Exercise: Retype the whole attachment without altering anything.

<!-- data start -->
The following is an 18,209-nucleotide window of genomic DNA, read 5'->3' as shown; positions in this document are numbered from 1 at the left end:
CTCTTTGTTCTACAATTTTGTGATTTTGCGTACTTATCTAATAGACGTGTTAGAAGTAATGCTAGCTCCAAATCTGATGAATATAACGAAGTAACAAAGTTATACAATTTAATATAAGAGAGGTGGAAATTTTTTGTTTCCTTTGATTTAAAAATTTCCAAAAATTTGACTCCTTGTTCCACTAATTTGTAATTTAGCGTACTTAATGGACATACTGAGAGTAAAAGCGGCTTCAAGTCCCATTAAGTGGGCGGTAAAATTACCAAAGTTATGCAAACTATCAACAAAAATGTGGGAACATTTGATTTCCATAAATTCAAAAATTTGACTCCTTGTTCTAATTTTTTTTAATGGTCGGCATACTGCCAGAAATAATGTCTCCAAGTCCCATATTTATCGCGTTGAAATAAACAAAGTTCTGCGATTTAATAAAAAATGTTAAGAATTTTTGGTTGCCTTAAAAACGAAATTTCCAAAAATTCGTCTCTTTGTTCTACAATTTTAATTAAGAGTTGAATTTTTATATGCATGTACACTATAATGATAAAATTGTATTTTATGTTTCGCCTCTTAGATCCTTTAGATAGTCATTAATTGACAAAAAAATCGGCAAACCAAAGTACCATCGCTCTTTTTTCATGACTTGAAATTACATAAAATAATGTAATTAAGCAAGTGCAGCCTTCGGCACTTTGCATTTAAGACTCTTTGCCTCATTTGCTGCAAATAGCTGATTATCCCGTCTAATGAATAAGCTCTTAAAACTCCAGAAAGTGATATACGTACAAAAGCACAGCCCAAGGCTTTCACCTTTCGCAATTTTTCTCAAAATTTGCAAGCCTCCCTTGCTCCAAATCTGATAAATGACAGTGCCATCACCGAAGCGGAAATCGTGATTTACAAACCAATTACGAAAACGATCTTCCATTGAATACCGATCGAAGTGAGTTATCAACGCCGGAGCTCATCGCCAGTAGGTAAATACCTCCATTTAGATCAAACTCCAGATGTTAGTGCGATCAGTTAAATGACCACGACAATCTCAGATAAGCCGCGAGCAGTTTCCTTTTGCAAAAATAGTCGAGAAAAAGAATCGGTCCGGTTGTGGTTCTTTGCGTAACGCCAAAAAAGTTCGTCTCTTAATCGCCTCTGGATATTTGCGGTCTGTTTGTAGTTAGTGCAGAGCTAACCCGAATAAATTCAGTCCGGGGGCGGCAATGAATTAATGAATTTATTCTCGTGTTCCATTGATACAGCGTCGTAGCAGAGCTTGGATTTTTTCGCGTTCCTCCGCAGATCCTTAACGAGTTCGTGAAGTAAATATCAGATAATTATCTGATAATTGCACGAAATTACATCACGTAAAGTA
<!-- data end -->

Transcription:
The following is an 18,209-nucleotide window of genomic DNA, read 5'->3' as shown; positions in this document are numbered from 1 at the left end:
CTCTTTGTTCTACAATTTTGTGATTTTGCGTACTTATCTAATAGACGTGTTAGAAGTAATGCTAGCTCCAAATCTGATGAATATAACGAAGTAACAAAGTTATACAATTTAATATAAGAGAGGTGGAAATTTTTTGTTTCCTTTGATTTAAAAATTTCCAAAAATTTGACTCCTTGTTCCACTAATTTGTAATTTAGCGTACTTAATGGACATACTGAGAGTAAAAGCGGCTTCAAGTCCCATTAAGTGGGCGGTAAAATTACCAAAGTTATGCAAACTATCAACAAAAATGTGGGAACATTTGATTTCCATAAATTCAAAAATTTGACTCCTTGTTCTAATTTTTTTTAATGGTCGGCATACTGCCAGAAATAATGTCTCCAAGTCCCATATTTATCGCGTTGAAATAAACAAAGTTCTGCGATTTAATAAAAAATGTTAAGAATTTTTGGTTGCCTTAAAAACGAAATTTCCAAAAATTCGTCTCTTTGTTCTACAATTTTAATTAAGAGTTGAATTTTTATATGCATGTACACTATAATGATAAAATTGTATTTTATGTTTCGCCTCTTAGATCCTTTAGATAGTCATTAATTGACAAAAAAATCGGCAAACCAAAGTACCATCGCTCTTTTTTCATGACTTGAAATTACATAAAATAATGTAATTAAGCAAGTGCAGCCTTCGGCACTTTGCATTTAAGACTCTTTGCCTCATTTGCTGCAAATAGCTGATTATCCCGTCTAATGAATAAGCTCTTAAAACTCCAGAAAGTGATATACGTACAAAAGCACAGCCCAAGGCTTTCACCTTTCGCAATTTTTCTCAAAATTTGCAAGCCTCCCTTGCTCCAAATCTGATAAATGACAGTGCCATCACCGAAGCGGAAATCGTGATTTACAAACCAATTACGAAAACGATCTTCCATTGAATACCGATCGAAGTGAGTTATCAACGCCGGAGCTCATCGCCAGTAGGTAAATACCTCCATTTAGATCAAACTCCAGATGTTAGTGCGATCAGTTAAATGACCACGACAATCTCAGATAAGCCGCGAGCAGTTTCCTTTTGCAAAAATAGTCGAGAAAAAGAATCGGTCCGGTTGTGGTTCTTTGCGTAACGCCAAAAAAGTTCGTCTCTTAATCGCCTCTGGATATTTGCGGTCTGTTTGTAGTTAGTGCAGAGCTAACCCGAATAAATTCAGTCCGGGGGCGGCAATGAATTAATGAATTTATTCTCGTGTTCCATTGATACAGCGTCGTAGCAGAGCTTGGATTTTTTCGCGTTCCTCCGCAGATCCTTAACGAGTTCGTGAAGTAAATATCAGATAATTATCTGATAATTGCACGAAATTACATCACGTAAAGTA